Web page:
“Starting with statements for February, banks will no longer have to release accounts prepared to national standards or make any additional disclosures on their websites, the central bank said in a statement.

“The central bank of Russia advised its citizens to use cash abroad.

“It said Mir cards could also be used in Turkey, Vietnam, Armenia, Belarus, Kazakhstan, Kyrgyzstan, Tajikistan and the breakaway territories of South Ossetia and Abkhazia.”


Senator Lindsey Graham (R-SC) recently appeared to suggest via his Twitter post on March 3 that Putin needs to be assassinated:

“Is there a Brutus in Russia? Is there a more successful Colonel Stauffenberg in the Russian military? The only way this ends is for somebody in Russia to take this guy out. You would be doing your country – and the world – a great service.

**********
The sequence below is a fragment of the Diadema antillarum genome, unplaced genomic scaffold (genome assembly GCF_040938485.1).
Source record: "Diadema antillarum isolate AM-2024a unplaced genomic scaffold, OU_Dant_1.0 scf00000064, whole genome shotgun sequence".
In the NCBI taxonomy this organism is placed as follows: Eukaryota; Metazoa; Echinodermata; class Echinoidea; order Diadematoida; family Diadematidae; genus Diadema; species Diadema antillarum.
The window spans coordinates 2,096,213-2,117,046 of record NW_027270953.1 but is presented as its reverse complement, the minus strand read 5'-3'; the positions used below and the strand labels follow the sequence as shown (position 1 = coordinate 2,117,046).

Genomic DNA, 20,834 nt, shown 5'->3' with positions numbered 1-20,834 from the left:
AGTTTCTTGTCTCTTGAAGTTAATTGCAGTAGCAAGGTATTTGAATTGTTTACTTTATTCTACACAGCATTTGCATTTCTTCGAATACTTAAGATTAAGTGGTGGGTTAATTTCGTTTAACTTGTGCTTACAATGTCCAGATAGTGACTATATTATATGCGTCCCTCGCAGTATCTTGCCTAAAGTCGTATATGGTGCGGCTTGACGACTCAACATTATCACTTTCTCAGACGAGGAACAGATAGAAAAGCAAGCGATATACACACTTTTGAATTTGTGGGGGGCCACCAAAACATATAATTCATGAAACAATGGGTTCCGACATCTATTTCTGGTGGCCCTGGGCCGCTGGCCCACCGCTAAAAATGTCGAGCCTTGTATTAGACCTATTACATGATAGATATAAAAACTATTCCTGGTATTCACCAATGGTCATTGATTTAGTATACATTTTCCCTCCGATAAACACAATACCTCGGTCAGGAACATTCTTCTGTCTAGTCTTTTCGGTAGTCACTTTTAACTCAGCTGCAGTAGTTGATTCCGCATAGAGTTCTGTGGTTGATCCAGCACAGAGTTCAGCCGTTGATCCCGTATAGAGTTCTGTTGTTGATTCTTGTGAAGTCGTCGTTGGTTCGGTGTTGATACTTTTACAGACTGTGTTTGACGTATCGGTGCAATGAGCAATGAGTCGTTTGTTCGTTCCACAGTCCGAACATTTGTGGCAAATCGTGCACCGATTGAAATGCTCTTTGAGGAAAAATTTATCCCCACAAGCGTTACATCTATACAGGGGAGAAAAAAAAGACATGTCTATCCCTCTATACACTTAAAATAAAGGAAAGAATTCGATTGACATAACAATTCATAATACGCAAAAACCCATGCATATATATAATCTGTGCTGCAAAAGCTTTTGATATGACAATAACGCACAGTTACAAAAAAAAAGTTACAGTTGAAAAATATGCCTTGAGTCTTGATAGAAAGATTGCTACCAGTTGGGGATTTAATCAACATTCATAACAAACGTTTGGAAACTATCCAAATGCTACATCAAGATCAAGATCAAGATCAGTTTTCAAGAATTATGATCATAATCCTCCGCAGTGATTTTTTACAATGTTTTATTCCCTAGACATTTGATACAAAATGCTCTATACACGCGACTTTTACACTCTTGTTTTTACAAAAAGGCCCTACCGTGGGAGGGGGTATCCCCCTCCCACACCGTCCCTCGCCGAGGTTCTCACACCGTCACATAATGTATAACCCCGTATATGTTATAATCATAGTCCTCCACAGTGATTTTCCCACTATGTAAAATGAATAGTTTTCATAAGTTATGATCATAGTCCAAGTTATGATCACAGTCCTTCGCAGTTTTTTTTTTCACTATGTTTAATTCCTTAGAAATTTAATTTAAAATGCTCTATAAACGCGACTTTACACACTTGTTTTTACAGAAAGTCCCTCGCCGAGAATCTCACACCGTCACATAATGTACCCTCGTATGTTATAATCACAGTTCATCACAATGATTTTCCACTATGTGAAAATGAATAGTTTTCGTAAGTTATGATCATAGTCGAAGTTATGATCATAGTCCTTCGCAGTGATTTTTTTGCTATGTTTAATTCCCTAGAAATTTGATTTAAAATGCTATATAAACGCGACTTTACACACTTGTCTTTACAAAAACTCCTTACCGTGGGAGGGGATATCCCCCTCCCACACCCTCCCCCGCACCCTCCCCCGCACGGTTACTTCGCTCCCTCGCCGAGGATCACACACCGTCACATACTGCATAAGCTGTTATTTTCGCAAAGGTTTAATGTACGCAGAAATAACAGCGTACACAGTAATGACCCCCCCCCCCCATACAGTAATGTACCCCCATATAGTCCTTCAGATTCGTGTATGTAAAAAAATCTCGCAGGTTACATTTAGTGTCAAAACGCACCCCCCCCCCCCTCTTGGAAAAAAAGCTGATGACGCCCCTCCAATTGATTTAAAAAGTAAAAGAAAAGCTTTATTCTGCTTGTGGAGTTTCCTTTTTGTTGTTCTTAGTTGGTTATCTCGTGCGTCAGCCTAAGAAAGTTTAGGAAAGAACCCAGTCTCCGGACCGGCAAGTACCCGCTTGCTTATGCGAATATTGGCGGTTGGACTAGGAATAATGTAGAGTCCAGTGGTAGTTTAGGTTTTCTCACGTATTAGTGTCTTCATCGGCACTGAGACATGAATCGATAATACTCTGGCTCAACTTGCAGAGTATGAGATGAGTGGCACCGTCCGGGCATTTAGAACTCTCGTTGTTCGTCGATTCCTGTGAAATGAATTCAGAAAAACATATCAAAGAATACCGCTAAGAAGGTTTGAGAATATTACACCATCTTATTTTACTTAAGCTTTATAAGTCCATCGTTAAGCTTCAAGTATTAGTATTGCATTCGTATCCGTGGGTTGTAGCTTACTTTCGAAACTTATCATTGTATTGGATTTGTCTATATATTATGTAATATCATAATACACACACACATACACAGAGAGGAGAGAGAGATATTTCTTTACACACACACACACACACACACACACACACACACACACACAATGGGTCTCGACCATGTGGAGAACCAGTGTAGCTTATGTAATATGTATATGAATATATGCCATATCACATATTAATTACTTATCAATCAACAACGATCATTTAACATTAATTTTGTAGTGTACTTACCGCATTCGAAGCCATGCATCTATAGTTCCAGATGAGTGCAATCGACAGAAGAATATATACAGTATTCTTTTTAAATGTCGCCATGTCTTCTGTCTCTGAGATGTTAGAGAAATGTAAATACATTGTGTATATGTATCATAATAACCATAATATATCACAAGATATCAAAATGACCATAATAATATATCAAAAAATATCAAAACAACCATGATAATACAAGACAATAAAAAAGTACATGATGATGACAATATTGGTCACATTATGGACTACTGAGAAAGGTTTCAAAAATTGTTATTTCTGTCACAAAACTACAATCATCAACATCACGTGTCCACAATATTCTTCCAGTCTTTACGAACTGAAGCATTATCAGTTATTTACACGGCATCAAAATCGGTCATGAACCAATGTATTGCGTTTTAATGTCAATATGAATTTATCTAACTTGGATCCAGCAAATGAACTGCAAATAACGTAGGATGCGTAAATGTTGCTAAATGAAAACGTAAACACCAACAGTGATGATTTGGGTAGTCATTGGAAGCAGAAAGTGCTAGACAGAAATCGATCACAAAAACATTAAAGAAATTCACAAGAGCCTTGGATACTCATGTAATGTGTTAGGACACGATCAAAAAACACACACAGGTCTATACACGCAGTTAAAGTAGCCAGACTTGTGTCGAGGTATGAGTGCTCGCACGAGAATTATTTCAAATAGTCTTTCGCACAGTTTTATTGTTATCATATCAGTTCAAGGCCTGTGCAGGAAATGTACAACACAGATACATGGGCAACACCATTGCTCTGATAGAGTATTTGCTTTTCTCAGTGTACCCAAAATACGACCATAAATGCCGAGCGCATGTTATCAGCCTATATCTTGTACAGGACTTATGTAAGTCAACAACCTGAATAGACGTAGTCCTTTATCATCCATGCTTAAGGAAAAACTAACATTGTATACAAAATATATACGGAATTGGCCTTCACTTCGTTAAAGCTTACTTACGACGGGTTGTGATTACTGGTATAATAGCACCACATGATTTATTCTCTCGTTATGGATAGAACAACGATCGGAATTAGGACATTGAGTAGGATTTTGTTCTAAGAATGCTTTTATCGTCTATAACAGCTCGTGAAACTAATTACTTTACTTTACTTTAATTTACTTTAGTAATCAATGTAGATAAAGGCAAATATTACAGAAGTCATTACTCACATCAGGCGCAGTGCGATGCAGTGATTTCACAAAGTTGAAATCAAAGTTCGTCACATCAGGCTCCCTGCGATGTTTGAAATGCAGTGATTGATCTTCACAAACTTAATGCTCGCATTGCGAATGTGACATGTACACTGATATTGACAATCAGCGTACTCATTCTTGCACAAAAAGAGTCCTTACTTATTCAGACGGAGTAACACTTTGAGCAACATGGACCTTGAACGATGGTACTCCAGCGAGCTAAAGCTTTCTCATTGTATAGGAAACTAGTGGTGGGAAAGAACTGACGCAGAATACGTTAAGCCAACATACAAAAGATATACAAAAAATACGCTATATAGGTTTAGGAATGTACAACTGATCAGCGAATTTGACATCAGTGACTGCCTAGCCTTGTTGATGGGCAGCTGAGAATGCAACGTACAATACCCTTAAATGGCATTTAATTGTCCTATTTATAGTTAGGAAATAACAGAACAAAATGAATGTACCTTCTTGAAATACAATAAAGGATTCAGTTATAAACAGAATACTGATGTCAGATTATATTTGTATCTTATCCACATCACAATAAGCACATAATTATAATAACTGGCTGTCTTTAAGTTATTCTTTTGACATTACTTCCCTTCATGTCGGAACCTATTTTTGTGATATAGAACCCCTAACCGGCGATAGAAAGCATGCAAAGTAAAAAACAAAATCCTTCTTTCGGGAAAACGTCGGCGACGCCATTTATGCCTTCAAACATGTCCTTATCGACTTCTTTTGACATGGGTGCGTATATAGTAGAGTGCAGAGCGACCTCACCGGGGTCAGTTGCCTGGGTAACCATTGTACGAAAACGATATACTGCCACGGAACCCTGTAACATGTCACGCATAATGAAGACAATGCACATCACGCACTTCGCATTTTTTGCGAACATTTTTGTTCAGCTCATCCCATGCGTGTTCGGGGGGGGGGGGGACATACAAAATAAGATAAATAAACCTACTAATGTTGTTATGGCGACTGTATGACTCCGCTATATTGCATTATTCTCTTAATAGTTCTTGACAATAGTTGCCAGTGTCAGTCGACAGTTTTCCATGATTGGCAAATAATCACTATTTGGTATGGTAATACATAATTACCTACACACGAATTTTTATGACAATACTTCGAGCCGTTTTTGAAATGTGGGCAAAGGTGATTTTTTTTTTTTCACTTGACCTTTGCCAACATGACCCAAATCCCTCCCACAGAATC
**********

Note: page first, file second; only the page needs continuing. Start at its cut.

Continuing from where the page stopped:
“The only people who can fix this are the Russian people.

“Easy to say, hard to do. 

“Unless you want to live in darkness for the rest of your life, be isolated from the rest of the world in abject poverty, and live in darkness you need to step up to the plate.”

Graham also recently said on Fox News:

“The best way for this to end is having Eliot Ness or Wyatt Earp in Russia, the Russian Spring, so to speak, where people rise up and take him down.”

Graham added:

“So, I’m hoping somebody in Russia will understand that he’s destroying Russia, and you need to take this guy out by any means possible.”